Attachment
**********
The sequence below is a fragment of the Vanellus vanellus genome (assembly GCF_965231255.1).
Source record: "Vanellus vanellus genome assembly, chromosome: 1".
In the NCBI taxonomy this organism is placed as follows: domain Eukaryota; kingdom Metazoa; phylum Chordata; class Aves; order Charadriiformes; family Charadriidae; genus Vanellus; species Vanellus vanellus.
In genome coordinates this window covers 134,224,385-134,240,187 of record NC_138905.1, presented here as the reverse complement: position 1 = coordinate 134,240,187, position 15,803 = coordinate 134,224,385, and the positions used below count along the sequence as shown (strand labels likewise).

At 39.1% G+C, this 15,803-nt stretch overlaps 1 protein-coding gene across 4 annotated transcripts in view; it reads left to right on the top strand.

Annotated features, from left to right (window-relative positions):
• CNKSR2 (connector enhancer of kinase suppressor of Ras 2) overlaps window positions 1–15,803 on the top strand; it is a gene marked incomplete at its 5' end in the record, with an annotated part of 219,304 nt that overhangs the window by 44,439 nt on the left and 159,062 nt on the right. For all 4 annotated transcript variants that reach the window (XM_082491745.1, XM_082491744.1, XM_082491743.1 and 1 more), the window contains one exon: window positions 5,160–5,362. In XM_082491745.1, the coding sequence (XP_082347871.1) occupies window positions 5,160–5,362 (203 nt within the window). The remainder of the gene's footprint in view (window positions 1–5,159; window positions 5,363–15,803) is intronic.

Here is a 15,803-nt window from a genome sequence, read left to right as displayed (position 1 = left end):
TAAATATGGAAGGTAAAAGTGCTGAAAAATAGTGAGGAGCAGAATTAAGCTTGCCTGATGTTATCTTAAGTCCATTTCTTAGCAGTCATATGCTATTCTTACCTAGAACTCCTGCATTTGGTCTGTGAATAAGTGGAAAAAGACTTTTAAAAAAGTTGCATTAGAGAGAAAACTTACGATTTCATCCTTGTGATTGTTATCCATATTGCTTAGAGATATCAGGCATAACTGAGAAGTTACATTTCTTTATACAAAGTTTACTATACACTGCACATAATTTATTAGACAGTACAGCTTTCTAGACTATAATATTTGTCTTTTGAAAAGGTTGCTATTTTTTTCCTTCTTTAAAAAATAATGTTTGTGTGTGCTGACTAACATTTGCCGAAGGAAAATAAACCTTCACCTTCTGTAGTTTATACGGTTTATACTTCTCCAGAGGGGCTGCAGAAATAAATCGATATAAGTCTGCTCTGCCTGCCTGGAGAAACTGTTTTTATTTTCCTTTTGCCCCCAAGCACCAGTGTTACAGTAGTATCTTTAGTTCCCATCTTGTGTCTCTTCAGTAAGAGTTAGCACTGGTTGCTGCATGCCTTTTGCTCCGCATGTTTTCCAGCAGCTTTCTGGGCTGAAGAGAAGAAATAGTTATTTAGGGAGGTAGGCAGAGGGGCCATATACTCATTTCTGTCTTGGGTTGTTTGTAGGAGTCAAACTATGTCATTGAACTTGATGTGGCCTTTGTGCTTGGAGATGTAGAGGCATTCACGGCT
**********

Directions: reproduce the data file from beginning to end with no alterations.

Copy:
The sequence below is a fragment of the Vanellus vanellus genome (assembly GCF_965231255.1).
Source record: "Vanellus vanellus genome assembly, chromosome: 1".
In the NCBI taxonomy this organism is placed as follows: domain Eukaryota; kingdom Metazoa; phylum Chordata; class Aves; order Charadriiformes; family Charadriidae; genus Vanellus; species Vanellus vanellus.
In genome coordinates this window covers 134,224,385-134,240,187 of record NC_138905.1, presented here as the reverse complement: position 1 = coordinate 134,240,187, position 15,803 = coordinate 134,224,385, and the positions used below count along the sequence as shown (strand labels likewise).

At 39.1% G+C, this 15,803-nt stretch overlaps 1 protein-coding gene across 4 annotated transcripts in view; it reads left to right on the top strand.

Annotated features, from left to right (window-relative positions):
• CNKSR2 (connector enhancer of kinase suppressor of Ras 2) overlaps window positions 1–15,803 on the top strand; it is a gene marked incomplete at its 5' end in the record, with an annotated part of 219,304 nt that overhangs the window by 44,439 nt on the left and 159,062 nt on the right. For all 4 annotated transcript variants that reach the window (XM_082491745.1, XM_082491744.1, XM_082491743.1 and 1 more), the window contains one exon: window positions 5,160–5,362. In XM_082491745.1, the coding sequence (XP_082347871.1) occupies window positions 5,160–5,362 (203 nt within the window). The remainder of the gene's footprint in view (window positions 1–5,159; window positions 5,363–15,803) is intronic.

Here is a 15,803-nt window from a genome sequence, read left to right as displayed (position 1 = left end):
TAAATATGGAAGGTAAAAGTGCTGAAAAATAGTGAGGAGCAGAATTAAGCTTGCCTGATGTTATCTTAAGTCCATTTCTTAGCAGTCATATGCTATTCTTACCTAGAACTCCTGCATTTGGTCTGTGAATAAGTGGAAAAAGACTTTTAAAAAAGTTGCATTAGAGAGAAAACTTACGATTTCATCCTTGTGATTGTTATCCATATTGCTTAGAGATATCAGGCATAACTGAGAAGTTACATTTCTTTATACAAAGTTTACTATACACTGCACATAATTTATTAGACAGTACAGCTTTCTAGACTATAATATTTGTCTTTTGAAAAGGTTGCTATTTTTTTCCTTCTTTAAAAAATAATGTTTGTGTGTGCTGACTAACATTTGCCGAAGGAAAATAAACCTTCACCTTCTGTAGTTTATACGGTTTATACTTCTCCAGAGGGGCTGCAGAAATAAATCGATATAAGTCTGCTCTGCCTGCCTGGAGAAACTGTTTTTATTTTCCTTTTGCCCCCAAGCACCAGTGTTACAGTAGTATCTTTAGTTCCCATCTTGTGTCTCTTCAGTAAGAGTTAGCACTGGTTGCTGCATGCCTTTTGCTCCGCATGTTTTCCAGCAGCTTTCTGGGCTGAAGAGAAGAAATAGTTATTTAGGGAGGTAGGCAGAGGGGCCATATACTCATTTCTGTCTTGGGTTGTTTGTAGGAGTCAAACTATGTCATTGAACTTGATGTGGCCTTTGTGCTTGGAGATGTAGAGGCATTCACGGCT